The next few minutes are mostly screaming and running, as the Earth burns—but in the middle of it, the Doctor whispers to Martha, and she teleports away from the Valiant with Jack’s device, pausing only to look back up and say, “I’m coming back” before running off towards the burning city.

MASTER: So it came to pass that the human race fell, and the Earth was no more. And I looked down on my new dominion as Master of all. And I thought it good.

Man. That’s one hell of a cliffhanger.

This Space Marine Says Sorry

Posted 9 November 2009 in by Catriona

See, doesn’t he look apologetic?

Sure, last time I used a picture to apologise for the tardiness of my updates, it was a duck. Ducks are soothing. But I thought a space marine might be soothing in its own way—for a start, it might soothe any tendency to mumble, “Man, why doesn’t she just update regularly?”

It’s marking season, as my earlier photographs showed.

But I’ll be live-blogging Doctor Who tonight—the second-last episode of the season—and I promise I’ll blog about books again, soon. As soon as I have a chance to read any.

Live-blogging Torchwood Season Two: "A Day in the Death"

Posted 6 November 2009 in by Catriona

Oh, lord: I’ve just realised there are six episodes of this season left. I’m not sure I can manage another six episodes! The nihilism! The angst! Oh, but wait—I’ve just remembered some stuff that’s still to come. Okay, I can wait for that.

In other news, Hyperdrive has just included the line “There was a time when men said that climbing Ben Nevis was impossible,” which made me laugh and laugh.

And in other, other news, I walked into a door earlier and severely whacked my elbow. There’s nothing particularly unusual about that, though I hope it doesn’t prevent me from doing my Wii Boxing tomorrow morning.

I do so love Wii Boxing.

I repeat the Ben Nevis joke to Nick, and he asks, “Is that another football reference?”, which leads to the following conversation:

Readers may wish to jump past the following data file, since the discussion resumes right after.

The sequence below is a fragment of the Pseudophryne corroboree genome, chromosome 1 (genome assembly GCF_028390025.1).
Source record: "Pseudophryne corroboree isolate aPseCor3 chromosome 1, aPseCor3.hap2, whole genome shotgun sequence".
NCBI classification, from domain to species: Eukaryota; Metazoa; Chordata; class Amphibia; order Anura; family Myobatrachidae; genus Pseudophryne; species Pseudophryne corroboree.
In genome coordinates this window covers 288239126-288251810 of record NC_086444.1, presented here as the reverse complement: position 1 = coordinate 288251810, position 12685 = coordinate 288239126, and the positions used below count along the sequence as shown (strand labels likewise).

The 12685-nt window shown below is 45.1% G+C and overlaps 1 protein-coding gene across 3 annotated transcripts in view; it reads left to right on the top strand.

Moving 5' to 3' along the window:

ME: Why don’t you know anything, Nicholas?
NICK: I know lots about lots of stuff, just nothing about anything you find remotely interesting.

That’s not quite true: I always ask Nick if I want to know who produced an episode of Doctor Who from the ’70s or ’80s.

Never fear: we’re up to the actual episode. This one contains adult themes as well as violence. Still no sex and nudity, though.


Owen is standing in the middle of a pedestrian mall, saying that he is Dr Owen Harper, and this is his life, a life full of violence and—oh, my brother just rang, and even though I’m not talking to him, I miss the rest of that monologue. When I come back, he says he comes to work and everyone is doing the same things, but he’s not. [Edited to add: Owen says that, not my brother. My brother, for the record, is not currently a zombie.]

OWEN: Three days ago I died. And they think I’m fine. But they’re wrong.

And we cut away from a shot of Owen screaming underwater, unable to drown, as he sits on the edge of a rooftop and asks the woman next to him, “So, are you ready to jump?”


We come back to the woman on the rooftop, and Owen trying to talk her out of jumping by saying helpful, Owen-type things like, “What, your man dump you or something?”

When she tells him to sod off, he shows her the gaping bullet hole in his chest.

She is completely and utterly freaked out to find out that he’s a zombie. I agree with her on this stance, I have to say.

WOMAN: You’re obviously dead, and that’s shit and all.

She asks him what she has to look forward to, and he says nothing: darkness. I say again: most nihilistic show on television. And then she asks why he’s here, on the rooftop, if he’s dead, since he obviously can’t jump and die again.

And we flash back to Jack relieving Owen of duty—taking his security pass and his gun—while Martha takes his position (temporarily? Isn’t she seconded to UNIT?) while they run tests to make sure he’s safe.

OWEN: And what am I supposed to do in the meantime?
JACK: Well, we always need someone to make coffee.

Ianto, in the background, looks horrified. But we cut to Ianto showing Owen how to make the perfect cup of coffee. Owen can’t make the machine work, and he goes a little nuts, while Jack watches, disturbed.

OWEN: It’s like you finally won.
IANTO: I didn’t realise we were in competition.
OWEN: Oh, come on: even Tosh had more of a life than you. And now you’re out on missions all the time, you’re shagging Jack, and I’m making the coffee.
IANTO: It’s not like that: me and Jack.

Martha’s tests show that Owen is 100% human, that as long as he exercises every day he won’t atrophy, and that there’s no sign of rigor mortis.